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Positive 'whānau management' : privileging the centrality of whānau and culturally specific understandings of child discipline for effective psychological practice with Māori : a thesis presented in partial fulfillment of the requirements for the degree of Doctor of Clinical Psychology at Massey University, Wellington, New Zealand
The passing of the ‘anti-smacking’ law in 2007 took the practice of child discipline to the forefront of public debate in Aotearoa, New Zealand. Questions emerged concerning effective alternative forms of discipline to physical punishment. While there is a great deal of psychological knowledge on discipline, there is a dearth of research that specifically examines Māori child-rearing and discipline practices. This is important knowledge for psychologists to have, considering their role in the prevention of child abuse and their ethical obligation to promote positive discipline strategies. As children of Māori ethnicity are currently over-represented in child abuse statistics, it is particularly important that psychologists acquire the awareness, knowledge and skills needed to work competently with Māori when addressing issues of child discipline. In spite of these negative statistics, this thesis promotes a strength-based approach to working and researching with Māori and aimed to explore the successful Māori child-rearing values and practices in operation today, and how these behavioural discipline strategies can be effective in psychological practice with Māori.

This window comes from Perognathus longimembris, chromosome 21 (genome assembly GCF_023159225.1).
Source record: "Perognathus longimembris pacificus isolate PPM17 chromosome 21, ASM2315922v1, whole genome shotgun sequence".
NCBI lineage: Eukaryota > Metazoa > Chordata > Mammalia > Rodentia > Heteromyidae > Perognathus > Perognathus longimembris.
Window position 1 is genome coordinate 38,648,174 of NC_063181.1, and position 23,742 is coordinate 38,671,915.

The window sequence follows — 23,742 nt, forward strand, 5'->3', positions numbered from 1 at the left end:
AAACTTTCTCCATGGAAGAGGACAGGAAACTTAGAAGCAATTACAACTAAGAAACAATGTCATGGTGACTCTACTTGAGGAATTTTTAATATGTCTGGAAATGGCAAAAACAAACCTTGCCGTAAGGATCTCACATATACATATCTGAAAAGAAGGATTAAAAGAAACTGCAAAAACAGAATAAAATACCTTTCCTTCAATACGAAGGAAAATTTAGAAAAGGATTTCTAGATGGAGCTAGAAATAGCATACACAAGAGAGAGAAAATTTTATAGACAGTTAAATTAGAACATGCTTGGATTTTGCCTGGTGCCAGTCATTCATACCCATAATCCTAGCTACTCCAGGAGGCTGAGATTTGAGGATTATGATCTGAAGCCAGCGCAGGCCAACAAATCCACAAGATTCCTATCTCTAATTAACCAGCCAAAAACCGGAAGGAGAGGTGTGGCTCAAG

Adopting a ‘Māori research paradigm’, which incorporated both Māori-centred and Kaupapa Māori research principles, in-depth semi-structured interviews were employed to determine how Māori psychologists, as experts of best practice for Māori, negotiated psychological practices when addressing discipline. This was combined with a case study of a contemporary Māori whānau operating in strength with the use of a positive non-smacking approach to ‘whānau management’. Thematic analyses of the data led this thesis to conclude that privileging the centrality of whānau and culturally specific understandings of child-rearing and discipline is necessary for effective psychological practices that draw on standard behavioural discipline strategies. This thesis then addressed the ways in which these understandings are relevant to New Zealand psychologists’ ethical obligation to cultural competencies.